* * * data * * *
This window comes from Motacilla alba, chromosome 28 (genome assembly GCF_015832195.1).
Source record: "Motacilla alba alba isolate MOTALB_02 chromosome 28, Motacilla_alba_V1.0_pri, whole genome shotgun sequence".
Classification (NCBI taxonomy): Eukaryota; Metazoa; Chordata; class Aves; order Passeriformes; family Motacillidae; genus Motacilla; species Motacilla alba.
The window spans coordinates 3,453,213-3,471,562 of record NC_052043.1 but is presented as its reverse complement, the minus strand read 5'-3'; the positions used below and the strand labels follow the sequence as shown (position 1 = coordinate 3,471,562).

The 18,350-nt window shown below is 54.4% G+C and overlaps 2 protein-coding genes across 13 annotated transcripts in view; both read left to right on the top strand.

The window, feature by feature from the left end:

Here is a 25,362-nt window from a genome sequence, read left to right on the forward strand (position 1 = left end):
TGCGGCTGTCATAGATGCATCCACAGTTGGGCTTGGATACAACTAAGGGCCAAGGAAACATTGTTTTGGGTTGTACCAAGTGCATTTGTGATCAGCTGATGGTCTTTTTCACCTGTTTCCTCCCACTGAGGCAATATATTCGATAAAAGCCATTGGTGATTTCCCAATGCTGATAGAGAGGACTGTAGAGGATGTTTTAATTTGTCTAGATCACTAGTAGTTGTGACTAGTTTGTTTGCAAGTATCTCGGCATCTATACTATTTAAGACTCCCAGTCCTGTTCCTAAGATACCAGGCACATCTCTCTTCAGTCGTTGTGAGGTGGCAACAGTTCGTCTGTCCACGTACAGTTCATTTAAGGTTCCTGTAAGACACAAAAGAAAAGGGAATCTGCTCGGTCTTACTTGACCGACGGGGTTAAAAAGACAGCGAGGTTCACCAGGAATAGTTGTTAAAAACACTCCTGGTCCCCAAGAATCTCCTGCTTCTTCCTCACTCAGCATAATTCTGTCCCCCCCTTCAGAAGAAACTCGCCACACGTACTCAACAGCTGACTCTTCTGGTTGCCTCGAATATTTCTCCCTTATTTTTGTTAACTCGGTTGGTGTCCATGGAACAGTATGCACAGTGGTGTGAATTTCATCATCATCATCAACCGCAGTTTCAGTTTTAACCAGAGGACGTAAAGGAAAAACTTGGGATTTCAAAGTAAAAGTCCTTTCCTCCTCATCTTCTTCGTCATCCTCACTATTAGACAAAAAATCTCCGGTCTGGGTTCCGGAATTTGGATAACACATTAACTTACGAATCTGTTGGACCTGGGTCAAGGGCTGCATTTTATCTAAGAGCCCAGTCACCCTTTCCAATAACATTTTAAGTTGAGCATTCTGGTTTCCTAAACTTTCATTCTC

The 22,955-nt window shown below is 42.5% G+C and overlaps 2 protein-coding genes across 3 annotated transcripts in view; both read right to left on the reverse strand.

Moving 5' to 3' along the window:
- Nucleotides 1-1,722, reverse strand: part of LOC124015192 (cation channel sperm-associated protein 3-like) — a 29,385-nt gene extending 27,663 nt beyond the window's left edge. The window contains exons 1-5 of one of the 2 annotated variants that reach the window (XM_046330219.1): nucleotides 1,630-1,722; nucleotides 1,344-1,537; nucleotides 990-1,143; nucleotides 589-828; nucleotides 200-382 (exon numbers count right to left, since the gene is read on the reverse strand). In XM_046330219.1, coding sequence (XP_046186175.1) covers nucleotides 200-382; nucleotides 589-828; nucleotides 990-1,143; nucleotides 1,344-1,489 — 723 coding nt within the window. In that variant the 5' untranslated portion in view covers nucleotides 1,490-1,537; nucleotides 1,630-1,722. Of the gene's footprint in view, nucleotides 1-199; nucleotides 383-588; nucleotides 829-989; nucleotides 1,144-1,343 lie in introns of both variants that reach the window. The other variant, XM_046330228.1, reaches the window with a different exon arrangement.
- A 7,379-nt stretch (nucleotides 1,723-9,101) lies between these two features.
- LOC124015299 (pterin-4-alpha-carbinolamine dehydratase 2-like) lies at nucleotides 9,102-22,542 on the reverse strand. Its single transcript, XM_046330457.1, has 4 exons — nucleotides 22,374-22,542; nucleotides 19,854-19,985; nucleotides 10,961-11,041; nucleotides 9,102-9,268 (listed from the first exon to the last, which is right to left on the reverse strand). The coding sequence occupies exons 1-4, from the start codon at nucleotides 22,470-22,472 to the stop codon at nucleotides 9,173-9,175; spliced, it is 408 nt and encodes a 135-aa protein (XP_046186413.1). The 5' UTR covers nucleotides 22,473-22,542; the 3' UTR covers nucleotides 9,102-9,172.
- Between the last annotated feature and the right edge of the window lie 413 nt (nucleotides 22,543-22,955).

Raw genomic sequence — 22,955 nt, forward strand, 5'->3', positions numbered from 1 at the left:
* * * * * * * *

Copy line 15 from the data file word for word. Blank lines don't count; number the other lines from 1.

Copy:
Raw genomic sequence — 22,955 nt, forward strand, 5'->3', positions numbered from 1 at the left: